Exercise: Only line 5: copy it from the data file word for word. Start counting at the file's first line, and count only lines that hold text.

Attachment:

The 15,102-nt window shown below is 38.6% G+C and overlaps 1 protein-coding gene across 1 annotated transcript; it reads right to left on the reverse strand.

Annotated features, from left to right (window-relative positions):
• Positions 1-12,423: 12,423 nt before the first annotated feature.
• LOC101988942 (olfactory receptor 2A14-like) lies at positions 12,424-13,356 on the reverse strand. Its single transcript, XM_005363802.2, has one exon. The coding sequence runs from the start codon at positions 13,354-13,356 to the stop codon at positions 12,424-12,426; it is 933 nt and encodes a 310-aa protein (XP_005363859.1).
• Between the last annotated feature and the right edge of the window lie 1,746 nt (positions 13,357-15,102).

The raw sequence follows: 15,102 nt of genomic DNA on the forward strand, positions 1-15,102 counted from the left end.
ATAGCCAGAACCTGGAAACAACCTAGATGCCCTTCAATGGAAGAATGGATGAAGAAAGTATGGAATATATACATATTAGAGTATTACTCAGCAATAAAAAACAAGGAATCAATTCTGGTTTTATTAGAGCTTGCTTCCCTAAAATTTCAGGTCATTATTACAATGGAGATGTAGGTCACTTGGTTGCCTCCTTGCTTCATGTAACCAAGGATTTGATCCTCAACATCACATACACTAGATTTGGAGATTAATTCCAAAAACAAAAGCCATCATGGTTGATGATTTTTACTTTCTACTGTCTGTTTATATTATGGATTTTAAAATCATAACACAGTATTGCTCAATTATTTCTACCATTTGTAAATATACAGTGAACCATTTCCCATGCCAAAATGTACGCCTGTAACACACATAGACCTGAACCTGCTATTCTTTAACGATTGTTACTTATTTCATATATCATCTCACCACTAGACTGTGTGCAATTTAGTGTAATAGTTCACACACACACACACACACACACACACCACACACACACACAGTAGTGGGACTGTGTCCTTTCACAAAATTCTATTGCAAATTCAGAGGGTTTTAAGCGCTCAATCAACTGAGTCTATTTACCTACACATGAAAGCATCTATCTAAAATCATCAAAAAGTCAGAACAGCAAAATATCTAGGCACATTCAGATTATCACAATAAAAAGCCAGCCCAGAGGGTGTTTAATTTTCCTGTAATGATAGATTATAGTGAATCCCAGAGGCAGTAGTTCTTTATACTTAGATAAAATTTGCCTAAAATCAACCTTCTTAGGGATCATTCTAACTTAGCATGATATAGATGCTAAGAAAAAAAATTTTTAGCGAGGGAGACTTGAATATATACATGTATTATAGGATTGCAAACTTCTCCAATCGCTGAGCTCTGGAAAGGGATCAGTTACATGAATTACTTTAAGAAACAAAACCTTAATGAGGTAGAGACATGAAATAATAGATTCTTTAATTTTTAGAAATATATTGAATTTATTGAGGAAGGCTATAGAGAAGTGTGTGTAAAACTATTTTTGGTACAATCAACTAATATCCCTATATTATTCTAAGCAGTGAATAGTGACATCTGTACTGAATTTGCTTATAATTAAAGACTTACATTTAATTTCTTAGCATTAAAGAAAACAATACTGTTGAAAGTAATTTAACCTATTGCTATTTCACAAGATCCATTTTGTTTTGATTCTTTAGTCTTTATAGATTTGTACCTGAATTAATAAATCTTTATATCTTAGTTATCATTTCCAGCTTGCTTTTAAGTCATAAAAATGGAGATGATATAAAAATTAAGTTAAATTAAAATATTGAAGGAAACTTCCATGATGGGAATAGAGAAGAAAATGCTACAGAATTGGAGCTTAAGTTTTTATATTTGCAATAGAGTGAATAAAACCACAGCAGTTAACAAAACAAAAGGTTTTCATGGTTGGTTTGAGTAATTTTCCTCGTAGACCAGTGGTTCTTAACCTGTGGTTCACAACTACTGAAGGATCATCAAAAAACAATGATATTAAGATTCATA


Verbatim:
• Between the last annotated feature and the right edge of the window lie 1,746 nt (positions 13,357-15,102).